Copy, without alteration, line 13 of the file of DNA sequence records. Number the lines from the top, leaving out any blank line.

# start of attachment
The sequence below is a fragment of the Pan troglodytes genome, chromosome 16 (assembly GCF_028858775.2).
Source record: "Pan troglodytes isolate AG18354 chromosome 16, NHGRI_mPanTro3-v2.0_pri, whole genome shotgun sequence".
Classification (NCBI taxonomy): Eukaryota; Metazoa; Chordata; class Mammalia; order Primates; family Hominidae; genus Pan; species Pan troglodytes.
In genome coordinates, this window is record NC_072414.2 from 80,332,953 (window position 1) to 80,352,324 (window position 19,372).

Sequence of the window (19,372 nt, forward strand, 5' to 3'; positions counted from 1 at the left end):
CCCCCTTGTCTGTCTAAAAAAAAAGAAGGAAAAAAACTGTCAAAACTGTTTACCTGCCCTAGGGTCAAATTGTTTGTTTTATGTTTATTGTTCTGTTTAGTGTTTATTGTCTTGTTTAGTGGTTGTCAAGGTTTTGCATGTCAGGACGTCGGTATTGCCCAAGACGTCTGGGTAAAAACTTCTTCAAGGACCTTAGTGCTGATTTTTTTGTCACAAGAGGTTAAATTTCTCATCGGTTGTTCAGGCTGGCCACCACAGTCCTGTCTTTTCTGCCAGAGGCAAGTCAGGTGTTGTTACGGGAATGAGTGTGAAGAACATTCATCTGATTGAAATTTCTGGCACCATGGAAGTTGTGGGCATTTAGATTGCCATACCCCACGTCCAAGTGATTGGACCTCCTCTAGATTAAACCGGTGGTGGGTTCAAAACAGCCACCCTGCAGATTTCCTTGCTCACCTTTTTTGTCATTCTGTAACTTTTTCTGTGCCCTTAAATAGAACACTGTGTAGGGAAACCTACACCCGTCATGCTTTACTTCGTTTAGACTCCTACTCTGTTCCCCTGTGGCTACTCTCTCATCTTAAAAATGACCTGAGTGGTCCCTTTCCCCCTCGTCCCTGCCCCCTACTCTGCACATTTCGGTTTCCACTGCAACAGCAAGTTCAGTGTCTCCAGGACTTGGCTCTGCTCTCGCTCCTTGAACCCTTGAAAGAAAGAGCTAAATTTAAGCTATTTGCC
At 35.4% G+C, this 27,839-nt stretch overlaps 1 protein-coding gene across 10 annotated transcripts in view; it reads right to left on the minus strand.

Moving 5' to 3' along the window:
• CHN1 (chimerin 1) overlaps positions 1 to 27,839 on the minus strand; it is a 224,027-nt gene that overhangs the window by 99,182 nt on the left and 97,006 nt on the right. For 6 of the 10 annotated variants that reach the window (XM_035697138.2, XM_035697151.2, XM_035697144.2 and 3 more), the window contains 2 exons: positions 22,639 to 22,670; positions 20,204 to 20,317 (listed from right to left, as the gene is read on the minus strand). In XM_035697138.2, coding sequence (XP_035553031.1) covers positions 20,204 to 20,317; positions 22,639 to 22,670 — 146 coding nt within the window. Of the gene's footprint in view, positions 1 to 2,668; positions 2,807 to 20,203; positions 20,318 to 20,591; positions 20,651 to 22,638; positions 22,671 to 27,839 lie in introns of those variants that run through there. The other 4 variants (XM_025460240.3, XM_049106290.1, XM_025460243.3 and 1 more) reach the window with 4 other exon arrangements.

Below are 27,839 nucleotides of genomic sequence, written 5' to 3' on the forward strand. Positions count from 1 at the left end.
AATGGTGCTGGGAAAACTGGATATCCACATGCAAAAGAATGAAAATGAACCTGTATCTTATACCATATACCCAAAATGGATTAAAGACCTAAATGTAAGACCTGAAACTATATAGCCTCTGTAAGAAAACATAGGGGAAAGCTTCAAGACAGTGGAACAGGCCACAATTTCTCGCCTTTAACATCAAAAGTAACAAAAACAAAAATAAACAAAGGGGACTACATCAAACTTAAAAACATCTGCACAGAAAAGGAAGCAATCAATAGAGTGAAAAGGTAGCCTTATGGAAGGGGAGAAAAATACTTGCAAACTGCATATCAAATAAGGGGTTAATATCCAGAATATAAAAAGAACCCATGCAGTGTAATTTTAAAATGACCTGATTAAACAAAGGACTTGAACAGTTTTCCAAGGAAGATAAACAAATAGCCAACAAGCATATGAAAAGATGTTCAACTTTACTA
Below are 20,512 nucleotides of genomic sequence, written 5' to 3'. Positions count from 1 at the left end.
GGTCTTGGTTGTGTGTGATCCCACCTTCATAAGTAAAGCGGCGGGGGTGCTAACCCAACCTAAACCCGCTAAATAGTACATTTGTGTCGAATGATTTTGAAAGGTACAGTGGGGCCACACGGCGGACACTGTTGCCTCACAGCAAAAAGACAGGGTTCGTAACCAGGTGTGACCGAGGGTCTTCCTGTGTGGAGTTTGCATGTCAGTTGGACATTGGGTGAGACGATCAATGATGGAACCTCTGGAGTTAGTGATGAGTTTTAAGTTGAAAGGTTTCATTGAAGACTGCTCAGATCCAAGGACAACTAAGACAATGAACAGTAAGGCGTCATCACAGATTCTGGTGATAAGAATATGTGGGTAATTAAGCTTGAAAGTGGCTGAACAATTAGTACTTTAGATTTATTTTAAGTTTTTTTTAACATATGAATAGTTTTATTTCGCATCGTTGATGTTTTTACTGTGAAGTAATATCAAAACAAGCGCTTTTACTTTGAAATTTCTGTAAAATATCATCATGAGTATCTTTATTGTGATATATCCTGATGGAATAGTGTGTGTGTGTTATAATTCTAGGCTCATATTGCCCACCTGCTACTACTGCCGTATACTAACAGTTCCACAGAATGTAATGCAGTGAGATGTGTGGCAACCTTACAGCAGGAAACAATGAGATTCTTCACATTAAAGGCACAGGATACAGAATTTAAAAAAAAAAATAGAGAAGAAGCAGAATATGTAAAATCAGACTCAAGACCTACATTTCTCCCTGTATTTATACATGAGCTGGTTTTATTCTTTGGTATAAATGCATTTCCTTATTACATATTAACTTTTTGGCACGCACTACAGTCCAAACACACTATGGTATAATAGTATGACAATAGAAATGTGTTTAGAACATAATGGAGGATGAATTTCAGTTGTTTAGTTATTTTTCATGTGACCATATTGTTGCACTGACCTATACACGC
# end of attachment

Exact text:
GGTCTTGGTTGTGTGTGATCCCACCTTCATAAGTAAAGCGGCGGGGGTGCTAACCCAACCTAAACCCGCTAAATAGTACATTTGTGTCGAATGATTTTGAAAGGTACAGTGGGGCCACACGGCGGACACTGTTGCCTCACAGCAAAAAGACAGGGTTCGTAACCAGGTGTGACCGAGGGTCTTCCTGTGTGGAGTTTGCATGTCAGTTGGACATTGGGTGAGACGATCAATGATGGAACCTCTGGAGTTAGTGATGAGTTTTAAGTTGAAAGGTTTCATTGAAGACTGCTCAGATCCAAGGACAACTAAGACAATGAACAGTAAGGCGTCATCACAGATTCTGGTGATAAGAATATGTGGGTAATTAAGCTTGAAAGTGGCTGAACAATTAGTACTTTAGATTTATTTTAAGTTTTTTTTAACATATGAATAGTTTTATTTCGCATCGTTGATGTTTTTACTGTGAAGTAATATCAAAACAAGCGCTTTTACTTTGAAATTTCTGTAAAATATCATCATGAGTATCTTTATTGTGATATATCCTGATGGAATAGTGTGTGTGTGTTATAATTCTAGGCTCATATTGCCCACCTGCTACTACTGCCGTATACTAACAGTTCCACAGAATGTAATGCAGTGAGATGTGTGGCAACCTTACAGCAGGAAACAATGAGATTCTTCACATTAAAGGCACAGGATACAGAATTTAAAAAAAAAAATAGAGAAGAAGCAGAATATGTAAAATCAGACTCAAGACCTACATTTCTCCCTGTATTTATACATGAGCTGGTTTTATTCTTTGGTATAAATGCATTTCCTTATTACATATTAACTTTTTGGCACGCACTACAGTCCAAACACACTATGGTATAATAGTATGACAATAGAAATGTGTTTAGAACATAATGGAGGATGAATTTCAGTTGTTTAGTTATTTTTCATGTGACCATATTGTTGCACTGACCTATACACGC